This might be the first bad news post of the new Saab age.
Concerns with Saab leasing first popped up on my radar a few weeks ago when one of our regular readers here, Jose N, sent me a scan of a lease ad from a newspaper in Florida.
I wanted to bring your attention towards the 9-3 Convertible lease offer. $599/month plus tax. This is on a $45k sticker vehicle, so its pretty well equipped. The fine print reads 48 months, 12k miles a year, with $4880 total out of pocket at signing.
As sweet as this vehicle is, its NOT competitively priced.
The Collection Audi is offering a A5 convertible for $499/month, 12k/year, 36 months with ZERO down. South Motors BMW is offering a 328 convertible for $459/month, 12k year, 36 months with $3400 out of pocket and free maintenance. Lexus is the least competitive with their IS250 convertible lease, which is offered at $499/month, 12k year, 48 months and $5k down.
Jose’s a potential customer, but he’s not the only one writing to me about this. There are a number of Saab dealers very concerned about leasing as well.
One of them wrote to me, stating in no uncertain terms that dealers were really concerned about the lease deals they had to offer to customers. We’ve had a few chime in through comments as well:
The next topic to be addressed is leasing… the numbers on a car like the 9-3 convertible are absurdly high, principally due to miniscule residual values set by GMAC.The inference I draw from this is they don’t believe the Spyker/Saab experiment will succeed. Hence they cover their butts with residual values lower by 20 to 30 pct.pts. than ever seen on any Saab product. $750/$800 lease payments will be the basis of a self-fulfilling prediction of failure. We have to be market competitive especially in Saabs most important U.S.sales regions: the New England Northeast and Middle Atlantic corridor.
The option to lese is not enough. It has to be a payment that is realistic. Not giveaway fire-sale style, but an honest straight-up lease payment.
Saab’s leasing deal has just come through and is offered by GMAC. It’s good that there is a lease facility as that’s an important sales tool in the dealers’ arsenal.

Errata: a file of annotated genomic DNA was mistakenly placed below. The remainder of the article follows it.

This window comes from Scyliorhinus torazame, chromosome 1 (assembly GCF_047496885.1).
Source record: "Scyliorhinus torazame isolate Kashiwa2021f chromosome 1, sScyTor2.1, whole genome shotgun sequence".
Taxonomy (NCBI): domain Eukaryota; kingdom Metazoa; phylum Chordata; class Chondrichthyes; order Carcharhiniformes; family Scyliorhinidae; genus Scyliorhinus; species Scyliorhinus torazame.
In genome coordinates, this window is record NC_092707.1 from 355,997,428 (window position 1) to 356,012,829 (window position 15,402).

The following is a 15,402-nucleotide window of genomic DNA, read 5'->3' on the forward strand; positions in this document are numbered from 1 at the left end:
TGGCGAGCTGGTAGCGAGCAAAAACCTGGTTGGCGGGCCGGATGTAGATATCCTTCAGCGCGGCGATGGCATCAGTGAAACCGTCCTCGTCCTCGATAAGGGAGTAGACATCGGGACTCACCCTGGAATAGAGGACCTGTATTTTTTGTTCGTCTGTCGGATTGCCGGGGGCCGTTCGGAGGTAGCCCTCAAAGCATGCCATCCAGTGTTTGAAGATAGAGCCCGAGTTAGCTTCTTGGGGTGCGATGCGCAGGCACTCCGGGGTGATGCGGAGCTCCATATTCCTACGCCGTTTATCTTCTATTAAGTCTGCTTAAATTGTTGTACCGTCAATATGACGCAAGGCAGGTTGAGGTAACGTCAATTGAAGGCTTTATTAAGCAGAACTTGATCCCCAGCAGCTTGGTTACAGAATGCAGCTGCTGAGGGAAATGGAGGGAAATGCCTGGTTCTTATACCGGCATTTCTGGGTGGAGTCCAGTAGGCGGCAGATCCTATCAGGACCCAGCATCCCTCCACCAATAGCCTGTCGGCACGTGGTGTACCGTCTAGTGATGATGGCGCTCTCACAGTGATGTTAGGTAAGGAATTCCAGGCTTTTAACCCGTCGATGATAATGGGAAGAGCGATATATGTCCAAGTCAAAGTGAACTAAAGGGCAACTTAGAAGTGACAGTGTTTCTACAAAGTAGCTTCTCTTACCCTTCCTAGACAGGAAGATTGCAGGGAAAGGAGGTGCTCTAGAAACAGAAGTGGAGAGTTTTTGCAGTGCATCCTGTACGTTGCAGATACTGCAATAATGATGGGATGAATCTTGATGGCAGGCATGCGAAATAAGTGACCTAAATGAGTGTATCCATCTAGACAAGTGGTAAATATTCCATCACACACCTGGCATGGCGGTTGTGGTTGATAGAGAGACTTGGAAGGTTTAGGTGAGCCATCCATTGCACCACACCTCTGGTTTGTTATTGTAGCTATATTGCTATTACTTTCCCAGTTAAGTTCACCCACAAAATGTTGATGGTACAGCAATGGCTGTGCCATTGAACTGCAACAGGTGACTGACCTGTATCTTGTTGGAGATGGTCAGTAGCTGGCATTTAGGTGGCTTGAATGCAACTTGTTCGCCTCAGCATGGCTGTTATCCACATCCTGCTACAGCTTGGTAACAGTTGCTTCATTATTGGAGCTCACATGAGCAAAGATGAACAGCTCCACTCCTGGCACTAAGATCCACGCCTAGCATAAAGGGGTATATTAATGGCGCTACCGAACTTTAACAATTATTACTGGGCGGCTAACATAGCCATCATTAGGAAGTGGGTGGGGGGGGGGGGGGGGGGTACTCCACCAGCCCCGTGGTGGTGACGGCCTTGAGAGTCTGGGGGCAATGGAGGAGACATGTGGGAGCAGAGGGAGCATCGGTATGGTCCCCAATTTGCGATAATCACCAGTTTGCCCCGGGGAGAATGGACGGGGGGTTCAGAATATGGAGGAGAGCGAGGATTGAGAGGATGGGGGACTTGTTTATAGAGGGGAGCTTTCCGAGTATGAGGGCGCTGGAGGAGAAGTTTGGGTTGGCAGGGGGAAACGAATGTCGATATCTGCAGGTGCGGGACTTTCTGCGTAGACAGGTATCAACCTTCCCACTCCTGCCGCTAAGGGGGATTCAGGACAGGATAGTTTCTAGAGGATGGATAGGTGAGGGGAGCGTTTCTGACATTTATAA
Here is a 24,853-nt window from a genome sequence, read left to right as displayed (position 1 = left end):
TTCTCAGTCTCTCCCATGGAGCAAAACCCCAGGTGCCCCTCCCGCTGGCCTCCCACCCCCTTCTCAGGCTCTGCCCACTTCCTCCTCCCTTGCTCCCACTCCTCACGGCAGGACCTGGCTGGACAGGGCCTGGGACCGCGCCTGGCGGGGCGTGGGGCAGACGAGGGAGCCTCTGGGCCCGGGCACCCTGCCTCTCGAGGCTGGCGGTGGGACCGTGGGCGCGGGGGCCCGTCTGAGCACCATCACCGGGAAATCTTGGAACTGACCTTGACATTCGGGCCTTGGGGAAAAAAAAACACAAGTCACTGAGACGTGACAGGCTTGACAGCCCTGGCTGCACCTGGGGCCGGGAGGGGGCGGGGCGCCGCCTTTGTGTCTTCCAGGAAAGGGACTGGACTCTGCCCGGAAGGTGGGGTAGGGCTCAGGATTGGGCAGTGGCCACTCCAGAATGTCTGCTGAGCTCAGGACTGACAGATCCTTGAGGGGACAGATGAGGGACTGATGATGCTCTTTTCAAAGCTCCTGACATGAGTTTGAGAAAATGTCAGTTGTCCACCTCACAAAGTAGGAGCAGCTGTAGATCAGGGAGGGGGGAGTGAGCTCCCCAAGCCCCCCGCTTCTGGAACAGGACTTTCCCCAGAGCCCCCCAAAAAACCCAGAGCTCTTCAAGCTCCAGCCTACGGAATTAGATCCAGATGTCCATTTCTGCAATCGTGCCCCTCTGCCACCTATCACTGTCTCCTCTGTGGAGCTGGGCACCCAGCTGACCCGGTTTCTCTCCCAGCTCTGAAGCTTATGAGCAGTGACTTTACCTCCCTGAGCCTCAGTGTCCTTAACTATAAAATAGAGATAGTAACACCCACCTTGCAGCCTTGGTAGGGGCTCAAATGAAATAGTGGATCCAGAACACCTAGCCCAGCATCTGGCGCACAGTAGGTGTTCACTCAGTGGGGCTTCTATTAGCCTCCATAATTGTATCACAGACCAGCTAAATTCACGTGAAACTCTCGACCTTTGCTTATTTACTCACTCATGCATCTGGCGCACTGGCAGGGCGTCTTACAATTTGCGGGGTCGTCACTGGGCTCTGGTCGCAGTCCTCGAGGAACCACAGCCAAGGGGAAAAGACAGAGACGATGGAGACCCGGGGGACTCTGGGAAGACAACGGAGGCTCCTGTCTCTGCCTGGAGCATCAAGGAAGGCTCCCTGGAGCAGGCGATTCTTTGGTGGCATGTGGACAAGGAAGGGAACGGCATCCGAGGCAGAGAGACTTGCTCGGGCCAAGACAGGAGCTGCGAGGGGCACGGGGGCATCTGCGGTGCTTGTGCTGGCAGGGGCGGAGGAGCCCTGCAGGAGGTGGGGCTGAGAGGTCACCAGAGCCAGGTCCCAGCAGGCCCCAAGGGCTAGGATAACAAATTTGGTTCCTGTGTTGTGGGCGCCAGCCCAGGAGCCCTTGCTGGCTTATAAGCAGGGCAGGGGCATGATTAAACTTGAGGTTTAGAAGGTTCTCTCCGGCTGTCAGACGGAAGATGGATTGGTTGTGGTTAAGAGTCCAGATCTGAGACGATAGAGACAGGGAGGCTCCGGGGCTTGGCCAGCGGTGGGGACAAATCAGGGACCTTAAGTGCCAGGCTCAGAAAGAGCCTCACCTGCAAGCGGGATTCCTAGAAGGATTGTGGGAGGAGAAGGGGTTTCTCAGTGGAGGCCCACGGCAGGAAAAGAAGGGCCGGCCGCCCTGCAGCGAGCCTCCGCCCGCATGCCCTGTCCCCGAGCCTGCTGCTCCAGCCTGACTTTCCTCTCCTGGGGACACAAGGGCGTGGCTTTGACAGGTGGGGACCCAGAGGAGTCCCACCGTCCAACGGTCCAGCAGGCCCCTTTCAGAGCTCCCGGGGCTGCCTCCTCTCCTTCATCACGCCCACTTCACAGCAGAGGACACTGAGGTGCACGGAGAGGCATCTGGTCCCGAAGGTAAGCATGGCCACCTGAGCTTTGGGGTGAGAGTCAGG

It’s not good, however, that the prices have been jacked up so much. This is basically a reflection of lower residual values being factored in by the lease company and it would seem that Saab (either corporate or in North America) has not tried, or been unable to offer that lease company any assurances as to the residual.
A lease cost is based upon the cost of the car being sold, the residual value (i.e. the value at lease end) and the cost of the money used to finance it (i.e. the interest rate). The big factor here is the difference between the cost of the car and the residual value.
It’s understandable to a degree that Saab residuals would have fallen in the minds of a third party financier given that Saab’s reputation was slaughtered by sale process GM put them through last year.
But it’s been suggested to me that Saab could have an effect on those residuals.
Saab can influence the price by giving more margin to the dealer who then discounts the sale, or giving lease support to reduce the sale price to either the dealer or the consumer. Saab can influence the residual by supporting the residual. This would involve a Saab guarantee to the leasing company on the value at lease end. Saab can also influence the money rate by paying the lessor the difference between the market rate and the new reduced selling rate.
The big problem is that if leases are not competitive enough to woo customers, then the dealers will be left with vehicles on their lots, the order banks will be at zero and Saab will be forced to do something drastic. Some sort of incentive laden “Fire Sale” has been the pattern in the past, but I think all concerned are hoping to get out of that GM mentality.
Hopefully the decision makers have taken off their GM hats. Saab have been sold and all concerned have struggled to get this far. It would be a terrible shame if all that effort couldn’t result in actual sales.